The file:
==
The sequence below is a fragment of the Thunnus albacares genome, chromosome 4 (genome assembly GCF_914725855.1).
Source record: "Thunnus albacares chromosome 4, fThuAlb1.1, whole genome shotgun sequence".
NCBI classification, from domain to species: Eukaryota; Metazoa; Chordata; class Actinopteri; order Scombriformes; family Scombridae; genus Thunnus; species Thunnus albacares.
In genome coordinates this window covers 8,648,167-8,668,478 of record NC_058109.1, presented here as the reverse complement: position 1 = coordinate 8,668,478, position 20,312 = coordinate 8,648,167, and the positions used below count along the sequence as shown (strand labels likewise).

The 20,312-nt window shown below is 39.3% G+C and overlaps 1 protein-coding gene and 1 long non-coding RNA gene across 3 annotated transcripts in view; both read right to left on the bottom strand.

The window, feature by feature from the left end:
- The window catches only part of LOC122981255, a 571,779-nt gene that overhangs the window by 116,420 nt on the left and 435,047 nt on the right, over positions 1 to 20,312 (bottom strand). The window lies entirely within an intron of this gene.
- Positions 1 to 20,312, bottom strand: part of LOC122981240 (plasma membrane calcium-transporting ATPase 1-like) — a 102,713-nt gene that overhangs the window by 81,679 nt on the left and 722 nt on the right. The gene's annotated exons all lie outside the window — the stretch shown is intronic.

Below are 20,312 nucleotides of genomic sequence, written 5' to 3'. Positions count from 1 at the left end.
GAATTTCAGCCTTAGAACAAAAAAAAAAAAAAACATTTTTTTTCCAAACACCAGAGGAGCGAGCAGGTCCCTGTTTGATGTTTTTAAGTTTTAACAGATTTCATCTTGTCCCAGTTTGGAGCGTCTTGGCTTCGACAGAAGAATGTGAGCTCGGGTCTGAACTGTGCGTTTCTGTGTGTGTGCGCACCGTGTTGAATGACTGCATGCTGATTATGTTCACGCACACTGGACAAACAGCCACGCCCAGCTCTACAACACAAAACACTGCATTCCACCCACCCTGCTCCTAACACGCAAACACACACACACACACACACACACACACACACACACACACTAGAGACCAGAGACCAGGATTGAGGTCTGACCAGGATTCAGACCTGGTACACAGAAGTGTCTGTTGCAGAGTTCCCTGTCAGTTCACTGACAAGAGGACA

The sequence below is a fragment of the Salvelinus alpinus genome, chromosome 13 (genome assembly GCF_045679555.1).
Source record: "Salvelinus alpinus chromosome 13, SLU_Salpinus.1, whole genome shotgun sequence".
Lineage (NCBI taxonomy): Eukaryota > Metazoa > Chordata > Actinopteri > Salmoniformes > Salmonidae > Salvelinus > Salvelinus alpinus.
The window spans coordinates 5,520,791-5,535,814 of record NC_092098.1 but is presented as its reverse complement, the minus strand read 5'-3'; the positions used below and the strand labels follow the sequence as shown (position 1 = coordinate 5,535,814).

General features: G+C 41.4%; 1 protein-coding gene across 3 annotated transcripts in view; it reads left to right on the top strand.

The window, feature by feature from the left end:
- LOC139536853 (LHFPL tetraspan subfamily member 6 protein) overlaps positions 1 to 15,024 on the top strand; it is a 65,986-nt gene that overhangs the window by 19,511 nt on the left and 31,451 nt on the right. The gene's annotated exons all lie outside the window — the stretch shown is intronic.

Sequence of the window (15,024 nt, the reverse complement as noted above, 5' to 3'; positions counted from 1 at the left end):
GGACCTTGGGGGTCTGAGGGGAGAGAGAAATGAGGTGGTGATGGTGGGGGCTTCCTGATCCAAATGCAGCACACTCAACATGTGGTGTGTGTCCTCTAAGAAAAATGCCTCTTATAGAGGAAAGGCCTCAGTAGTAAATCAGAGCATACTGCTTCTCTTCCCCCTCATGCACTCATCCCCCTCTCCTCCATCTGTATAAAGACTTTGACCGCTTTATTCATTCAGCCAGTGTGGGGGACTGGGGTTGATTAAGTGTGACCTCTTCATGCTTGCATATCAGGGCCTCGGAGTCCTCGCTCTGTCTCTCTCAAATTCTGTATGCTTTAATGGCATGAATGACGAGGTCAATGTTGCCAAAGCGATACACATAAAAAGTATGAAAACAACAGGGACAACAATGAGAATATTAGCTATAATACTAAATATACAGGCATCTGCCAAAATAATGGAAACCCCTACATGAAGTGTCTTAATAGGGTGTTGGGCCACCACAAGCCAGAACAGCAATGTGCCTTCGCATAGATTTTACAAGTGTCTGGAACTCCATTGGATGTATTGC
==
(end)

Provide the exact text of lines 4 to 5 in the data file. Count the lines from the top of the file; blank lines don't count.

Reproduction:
In genome coordinates this window covers 8,648,167-8,668,478 of record NC_058109.1, presented here as the reverse complement: position 1 = coordinate 8,668,478, position 20,312 = coordinate 8,648,167, and the positions used below count along the sequence as shown (strand labels likewise).

The 20,312-nt window shown below is 39.3% G+C and overlaps 1 protein-coding gene and 1 long non-coding RNA gene across 3 annotated transcripts in view; both read right to left on the bottom strand.